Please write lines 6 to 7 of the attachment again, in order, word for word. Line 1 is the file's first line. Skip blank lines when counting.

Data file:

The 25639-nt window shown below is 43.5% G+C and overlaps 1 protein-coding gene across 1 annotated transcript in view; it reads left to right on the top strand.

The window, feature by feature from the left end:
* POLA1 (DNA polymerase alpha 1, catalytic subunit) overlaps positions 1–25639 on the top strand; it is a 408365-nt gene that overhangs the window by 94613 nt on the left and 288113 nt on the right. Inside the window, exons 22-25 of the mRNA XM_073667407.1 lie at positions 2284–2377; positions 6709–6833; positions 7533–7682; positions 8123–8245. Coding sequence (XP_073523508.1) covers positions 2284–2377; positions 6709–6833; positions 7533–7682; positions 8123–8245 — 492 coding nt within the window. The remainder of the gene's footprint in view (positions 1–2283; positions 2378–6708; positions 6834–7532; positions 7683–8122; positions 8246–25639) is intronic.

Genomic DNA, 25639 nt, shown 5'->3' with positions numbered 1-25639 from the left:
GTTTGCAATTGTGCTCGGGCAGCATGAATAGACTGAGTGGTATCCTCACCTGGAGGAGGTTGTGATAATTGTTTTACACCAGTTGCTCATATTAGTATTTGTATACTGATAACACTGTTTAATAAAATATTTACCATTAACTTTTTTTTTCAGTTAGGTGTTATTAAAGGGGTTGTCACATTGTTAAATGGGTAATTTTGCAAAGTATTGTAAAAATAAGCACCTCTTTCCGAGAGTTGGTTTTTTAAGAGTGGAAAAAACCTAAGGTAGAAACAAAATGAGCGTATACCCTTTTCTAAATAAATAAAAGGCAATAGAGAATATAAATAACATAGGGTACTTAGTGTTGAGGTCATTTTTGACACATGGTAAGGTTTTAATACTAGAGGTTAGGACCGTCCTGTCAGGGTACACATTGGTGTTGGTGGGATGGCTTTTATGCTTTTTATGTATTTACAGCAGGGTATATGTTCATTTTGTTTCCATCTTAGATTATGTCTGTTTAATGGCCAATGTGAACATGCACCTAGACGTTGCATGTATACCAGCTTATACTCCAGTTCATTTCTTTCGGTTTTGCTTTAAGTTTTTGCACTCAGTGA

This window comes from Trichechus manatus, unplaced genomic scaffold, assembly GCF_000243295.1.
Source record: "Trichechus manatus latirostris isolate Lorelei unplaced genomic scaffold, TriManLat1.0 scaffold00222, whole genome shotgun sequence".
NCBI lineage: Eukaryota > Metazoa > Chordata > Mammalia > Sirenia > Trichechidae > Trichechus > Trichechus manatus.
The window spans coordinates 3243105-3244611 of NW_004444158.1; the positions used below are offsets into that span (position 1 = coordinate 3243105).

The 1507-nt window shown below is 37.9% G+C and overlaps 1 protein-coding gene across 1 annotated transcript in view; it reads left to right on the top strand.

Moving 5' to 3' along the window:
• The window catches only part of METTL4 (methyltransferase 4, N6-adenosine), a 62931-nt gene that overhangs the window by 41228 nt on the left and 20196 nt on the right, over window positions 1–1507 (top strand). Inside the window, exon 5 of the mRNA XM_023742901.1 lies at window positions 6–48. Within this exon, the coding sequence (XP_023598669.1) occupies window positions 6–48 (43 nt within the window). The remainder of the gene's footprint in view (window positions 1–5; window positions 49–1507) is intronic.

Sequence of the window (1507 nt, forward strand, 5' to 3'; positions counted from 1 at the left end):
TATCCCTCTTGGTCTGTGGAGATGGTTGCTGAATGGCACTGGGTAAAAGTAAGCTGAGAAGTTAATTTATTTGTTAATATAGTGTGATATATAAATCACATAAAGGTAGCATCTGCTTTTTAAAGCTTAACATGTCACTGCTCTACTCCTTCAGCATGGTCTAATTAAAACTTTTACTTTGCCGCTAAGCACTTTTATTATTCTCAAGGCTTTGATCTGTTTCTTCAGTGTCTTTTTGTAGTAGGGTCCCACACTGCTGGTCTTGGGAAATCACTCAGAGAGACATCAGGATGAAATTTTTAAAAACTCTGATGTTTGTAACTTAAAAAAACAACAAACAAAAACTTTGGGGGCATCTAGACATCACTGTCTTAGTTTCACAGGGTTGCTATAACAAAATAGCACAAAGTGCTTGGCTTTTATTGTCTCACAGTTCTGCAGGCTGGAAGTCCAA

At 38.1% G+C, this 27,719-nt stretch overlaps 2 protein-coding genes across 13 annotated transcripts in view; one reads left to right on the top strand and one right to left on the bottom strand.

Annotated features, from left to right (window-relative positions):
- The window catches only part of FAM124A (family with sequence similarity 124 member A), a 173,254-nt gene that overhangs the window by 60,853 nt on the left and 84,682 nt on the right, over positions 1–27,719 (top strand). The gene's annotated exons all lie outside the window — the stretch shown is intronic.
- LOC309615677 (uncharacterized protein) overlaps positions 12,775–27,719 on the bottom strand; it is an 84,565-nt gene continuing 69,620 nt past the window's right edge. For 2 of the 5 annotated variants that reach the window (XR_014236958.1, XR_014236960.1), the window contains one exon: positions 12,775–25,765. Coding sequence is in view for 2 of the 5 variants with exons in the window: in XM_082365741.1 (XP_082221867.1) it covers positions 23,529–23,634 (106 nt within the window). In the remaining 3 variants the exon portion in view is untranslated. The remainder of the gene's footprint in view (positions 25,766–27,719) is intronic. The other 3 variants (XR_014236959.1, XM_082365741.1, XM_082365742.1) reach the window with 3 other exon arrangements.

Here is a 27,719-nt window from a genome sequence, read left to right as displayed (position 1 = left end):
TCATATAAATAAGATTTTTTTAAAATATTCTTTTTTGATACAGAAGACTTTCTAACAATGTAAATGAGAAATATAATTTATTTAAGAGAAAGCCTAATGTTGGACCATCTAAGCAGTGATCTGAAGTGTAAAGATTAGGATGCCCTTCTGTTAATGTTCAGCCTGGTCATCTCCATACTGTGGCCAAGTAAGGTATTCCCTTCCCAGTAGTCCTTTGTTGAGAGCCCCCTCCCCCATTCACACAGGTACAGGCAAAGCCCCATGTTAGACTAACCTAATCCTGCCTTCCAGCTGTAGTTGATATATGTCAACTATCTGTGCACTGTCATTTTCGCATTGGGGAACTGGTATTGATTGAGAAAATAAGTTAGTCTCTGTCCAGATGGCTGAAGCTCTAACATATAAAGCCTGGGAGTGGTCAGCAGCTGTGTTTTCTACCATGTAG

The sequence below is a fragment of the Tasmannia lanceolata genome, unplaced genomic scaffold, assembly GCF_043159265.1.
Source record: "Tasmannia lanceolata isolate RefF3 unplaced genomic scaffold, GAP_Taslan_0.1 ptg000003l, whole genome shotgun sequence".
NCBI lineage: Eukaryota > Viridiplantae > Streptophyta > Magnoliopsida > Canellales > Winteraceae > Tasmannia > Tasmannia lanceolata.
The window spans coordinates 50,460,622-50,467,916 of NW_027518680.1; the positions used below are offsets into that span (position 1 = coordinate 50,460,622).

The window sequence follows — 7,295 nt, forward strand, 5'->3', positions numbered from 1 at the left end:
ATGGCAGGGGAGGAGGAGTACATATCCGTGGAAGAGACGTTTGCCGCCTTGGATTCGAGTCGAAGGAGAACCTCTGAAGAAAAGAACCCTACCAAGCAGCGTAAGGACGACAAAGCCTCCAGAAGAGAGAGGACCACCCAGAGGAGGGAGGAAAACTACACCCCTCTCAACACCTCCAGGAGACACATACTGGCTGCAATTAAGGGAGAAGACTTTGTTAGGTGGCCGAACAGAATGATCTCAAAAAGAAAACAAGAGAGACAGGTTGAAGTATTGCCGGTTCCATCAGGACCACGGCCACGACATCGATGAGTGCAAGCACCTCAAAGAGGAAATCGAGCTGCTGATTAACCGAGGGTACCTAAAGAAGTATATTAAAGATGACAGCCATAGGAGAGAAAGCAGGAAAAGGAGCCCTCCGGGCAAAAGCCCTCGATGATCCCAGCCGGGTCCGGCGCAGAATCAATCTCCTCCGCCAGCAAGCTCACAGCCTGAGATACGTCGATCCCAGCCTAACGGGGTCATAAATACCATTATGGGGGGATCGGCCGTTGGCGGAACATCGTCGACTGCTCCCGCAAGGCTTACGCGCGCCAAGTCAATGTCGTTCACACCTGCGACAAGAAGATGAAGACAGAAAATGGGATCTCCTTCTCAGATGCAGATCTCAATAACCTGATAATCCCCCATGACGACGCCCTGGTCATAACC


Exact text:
This window comes from Trichechus manatus, unplaced genomic scaffold, assembly GCF_000243295.1.
Source record: "Trichechus manatus latirostris isolate Lorelei unplaced genomic scaffold, TriManLat1.0 scaffold00222, whole genome shotgun sequence".